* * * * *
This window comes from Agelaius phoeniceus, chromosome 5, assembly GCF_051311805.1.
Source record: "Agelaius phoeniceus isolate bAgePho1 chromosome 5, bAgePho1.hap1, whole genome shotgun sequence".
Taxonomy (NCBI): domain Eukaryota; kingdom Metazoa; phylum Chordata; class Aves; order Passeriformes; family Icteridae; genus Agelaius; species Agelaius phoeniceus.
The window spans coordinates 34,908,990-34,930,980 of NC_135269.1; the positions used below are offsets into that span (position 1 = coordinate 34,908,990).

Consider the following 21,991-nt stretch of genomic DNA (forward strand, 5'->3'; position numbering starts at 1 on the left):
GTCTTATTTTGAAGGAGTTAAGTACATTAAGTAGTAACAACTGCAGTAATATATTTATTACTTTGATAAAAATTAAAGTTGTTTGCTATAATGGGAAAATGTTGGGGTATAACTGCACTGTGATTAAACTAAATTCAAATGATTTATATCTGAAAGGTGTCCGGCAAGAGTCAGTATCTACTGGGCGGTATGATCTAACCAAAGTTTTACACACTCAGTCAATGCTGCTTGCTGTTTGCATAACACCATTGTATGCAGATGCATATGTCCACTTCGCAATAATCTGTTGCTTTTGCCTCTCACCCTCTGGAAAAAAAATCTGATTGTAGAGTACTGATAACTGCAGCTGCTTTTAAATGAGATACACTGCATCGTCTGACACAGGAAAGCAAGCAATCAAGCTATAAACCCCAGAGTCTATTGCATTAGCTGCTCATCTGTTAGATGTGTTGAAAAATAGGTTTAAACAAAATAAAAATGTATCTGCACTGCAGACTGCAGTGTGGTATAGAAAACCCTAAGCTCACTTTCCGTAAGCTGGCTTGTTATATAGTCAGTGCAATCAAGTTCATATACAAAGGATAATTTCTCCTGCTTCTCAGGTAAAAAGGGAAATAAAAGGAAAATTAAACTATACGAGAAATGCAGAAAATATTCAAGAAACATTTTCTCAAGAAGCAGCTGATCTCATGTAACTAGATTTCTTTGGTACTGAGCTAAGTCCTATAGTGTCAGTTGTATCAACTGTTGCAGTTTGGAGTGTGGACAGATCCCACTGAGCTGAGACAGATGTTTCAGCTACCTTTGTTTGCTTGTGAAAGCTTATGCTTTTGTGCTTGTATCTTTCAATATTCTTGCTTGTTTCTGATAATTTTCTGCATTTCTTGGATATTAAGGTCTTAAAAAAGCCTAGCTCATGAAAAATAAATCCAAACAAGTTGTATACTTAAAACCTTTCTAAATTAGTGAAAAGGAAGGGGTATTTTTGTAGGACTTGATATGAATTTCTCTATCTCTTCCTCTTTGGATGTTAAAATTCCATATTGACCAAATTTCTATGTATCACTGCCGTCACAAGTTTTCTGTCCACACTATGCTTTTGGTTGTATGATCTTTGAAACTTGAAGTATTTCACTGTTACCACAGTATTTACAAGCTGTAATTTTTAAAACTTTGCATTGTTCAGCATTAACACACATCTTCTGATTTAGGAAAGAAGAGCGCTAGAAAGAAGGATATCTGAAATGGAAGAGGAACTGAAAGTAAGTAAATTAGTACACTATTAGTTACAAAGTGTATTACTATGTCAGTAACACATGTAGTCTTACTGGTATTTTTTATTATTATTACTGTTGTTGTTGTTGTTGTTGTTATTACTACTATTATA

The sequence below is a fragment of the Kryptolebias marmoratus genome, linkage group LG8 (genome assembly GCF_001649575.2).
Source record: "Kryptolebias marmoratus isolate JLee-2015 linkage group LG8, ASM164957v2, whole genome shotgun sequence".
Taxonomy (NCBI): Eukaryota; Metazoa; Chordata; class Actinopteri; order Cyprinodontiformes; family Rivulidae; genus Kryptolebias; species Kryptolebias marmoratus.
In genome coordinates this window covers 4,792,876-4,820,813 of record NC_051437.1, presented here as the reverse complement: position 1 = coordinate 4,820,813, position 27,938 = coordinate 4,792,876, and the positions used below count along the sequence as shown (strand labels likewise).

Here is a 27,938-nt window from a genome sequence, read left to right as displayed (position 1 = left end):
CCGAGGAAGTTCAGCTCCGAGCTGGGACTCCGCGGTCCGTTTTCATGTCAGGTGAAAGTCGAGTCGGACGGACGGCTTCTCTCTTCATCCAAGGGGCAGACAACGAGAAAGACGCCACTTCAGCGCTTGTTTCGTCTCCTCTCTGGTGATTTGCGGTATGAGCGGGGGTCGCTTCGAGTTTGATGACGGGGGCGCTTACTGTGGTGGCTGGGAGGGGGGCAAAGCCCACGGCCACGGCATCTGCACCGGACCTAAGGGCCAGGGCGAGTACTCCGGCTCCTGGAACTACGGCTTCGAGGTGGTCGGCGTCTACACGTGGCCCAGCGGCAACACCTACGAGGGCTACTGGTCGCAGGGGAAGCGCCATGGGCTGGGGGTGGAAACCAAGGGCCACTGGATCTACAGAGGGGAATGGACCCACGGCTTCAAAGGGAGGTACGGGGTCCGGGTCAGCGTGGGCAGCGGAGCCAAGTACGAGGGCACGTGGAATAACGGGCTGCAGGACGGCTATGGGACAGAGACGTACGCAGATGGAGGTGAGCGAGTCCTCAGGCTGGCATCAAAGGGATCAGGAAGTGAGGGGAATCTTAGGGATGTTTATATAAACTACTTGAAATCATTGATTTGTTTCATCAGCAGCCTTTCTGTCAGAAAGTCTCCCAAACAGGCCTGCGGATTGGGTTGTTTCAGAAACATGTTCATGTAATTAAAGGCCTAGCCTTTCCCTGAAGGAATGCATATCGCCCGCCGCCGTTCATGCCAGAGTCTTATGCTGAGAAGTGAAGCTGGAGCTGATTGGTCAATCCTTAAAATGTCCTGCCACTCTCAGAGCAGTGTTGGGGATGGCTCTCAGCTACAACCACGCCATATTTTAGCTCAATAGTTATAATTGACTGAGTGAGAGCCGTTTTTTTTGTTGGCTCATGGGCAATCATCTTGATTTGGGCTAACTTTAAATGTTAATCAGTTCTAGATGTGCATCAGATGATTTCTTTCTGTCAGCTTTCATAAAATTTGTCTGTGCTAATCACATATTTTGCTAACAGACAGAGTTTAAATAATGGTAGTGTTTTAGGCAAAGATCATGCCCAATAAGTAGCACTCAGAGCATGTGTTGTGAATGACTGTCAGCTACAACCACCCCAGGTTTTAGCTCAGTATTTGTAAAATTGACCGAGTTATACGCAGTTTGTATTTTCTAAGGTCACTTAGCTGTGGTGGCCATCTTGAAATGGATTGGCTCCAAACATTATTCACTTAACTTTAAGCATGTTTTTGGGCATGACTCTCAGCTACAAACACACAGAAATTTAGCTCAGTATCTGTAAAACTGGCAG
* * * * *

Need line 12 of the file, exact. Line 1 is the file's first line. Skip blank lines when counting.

CCGAGGAAGTTCAGCTCCGAGCTGGGACTCCGCGGTCCGTTTTCATGTCAGGTGAAAGTCGAGTCGGACGGACGGCTTCTCTCTTCATCCAAGGGGCAGACAACGAGAAAGACGCCACTTCAGCGCTTGTTTCGTCTCCTCTCTGGTGATTTGCGGTATGAGCGGGGGTCGCTTCGAGTTTGATGACGGGGGCGCTTACTGTGGTGGCTGGGAGGGGGGCAAAGCCCACGGCCACGGCATCTGCACCGGACCTAAGGGCCAGGGCGAGTACTCCGGCTCCTGGAACTACGGCTTCGAGGTGGTCGGCGTCTACACGTGGCCCAGCGGCAACACCTACGAGGGCTACTGGTCGCAGGGGAAGCGCCATGGGCTGGGGGTGGAAACCAAGGGCCACTGGATCTACAGAGGGGAATGGACCCACGGCTTCAAAGGGAGGTACGGGGTCCGGGTCAGCGTGGGCAGCGGAGCCAAGTACGAGGGCACGTGGAATAACGGGCTGCAGGACGGCTATGGGACAGAGACGTACGCAGATGGAGGTGAGCGAGTCCTCAGGCTGGCATCAAAGGGATCAGGAAGTGAGGGGAATCTTAGGGATGTTTATATAAACTACTTGAAATCATTGATTTGTTTCATCAGCAGCCTTTCTGTCAGAAAGTCTCCCAAACAGGCCTGCGGATTGGGTTGTTTCAGAAACATGTTCATGTAATTAAAGGCCTAGCCTTTCCCTGAAGGAATGCATATCGCCCGCCGCCGTTCATGCCAGAGTCTTATGCTGAGAAGTGAAGCTGGAGCTGATTGGTCAATCCTTAAAATGTCCTGCCACTCTCAGAGCAGTGTTGGGGATGGCTCTCAGCTACAACCACGCCATATTTTAGCTCAATAGTTATAATTGACTGAGTGAGAGCCGTTTTTTTTGTTGGCTCATGGGCAATCATCTTGATTTGGGCTAACTTTAAATGTTAATCAGTTCTAGATGTGCATCAGATGATTTCTTTCTGTCAGCTTTCATAAAATTTGTCTGTGCTAATCACATATTTTGCTAACAGACAGAGTTTAAATAATGGTAGTGTTTTAGGCAAAGATCATGCCCAATAAGTAGCACTCAGAGCATGTGTTGTGAATGACTGTCAGCTACAACCACCCCAGGTTTTAGCTCAGTATTTGTAAAATTGACCGAGTTATACGCAGTTTGTATTTTCTAAGGTCACTTAGCTGTGGTGGCCATCTTGAAATGGATTGGCTCCAAACATTATTCACTTAACTTTAAGCATGTTTTTGGGCATGACTCTCAGCTACAAACACACAGAAATTTAGCTCAGTATCTGTAAAACTGGCAG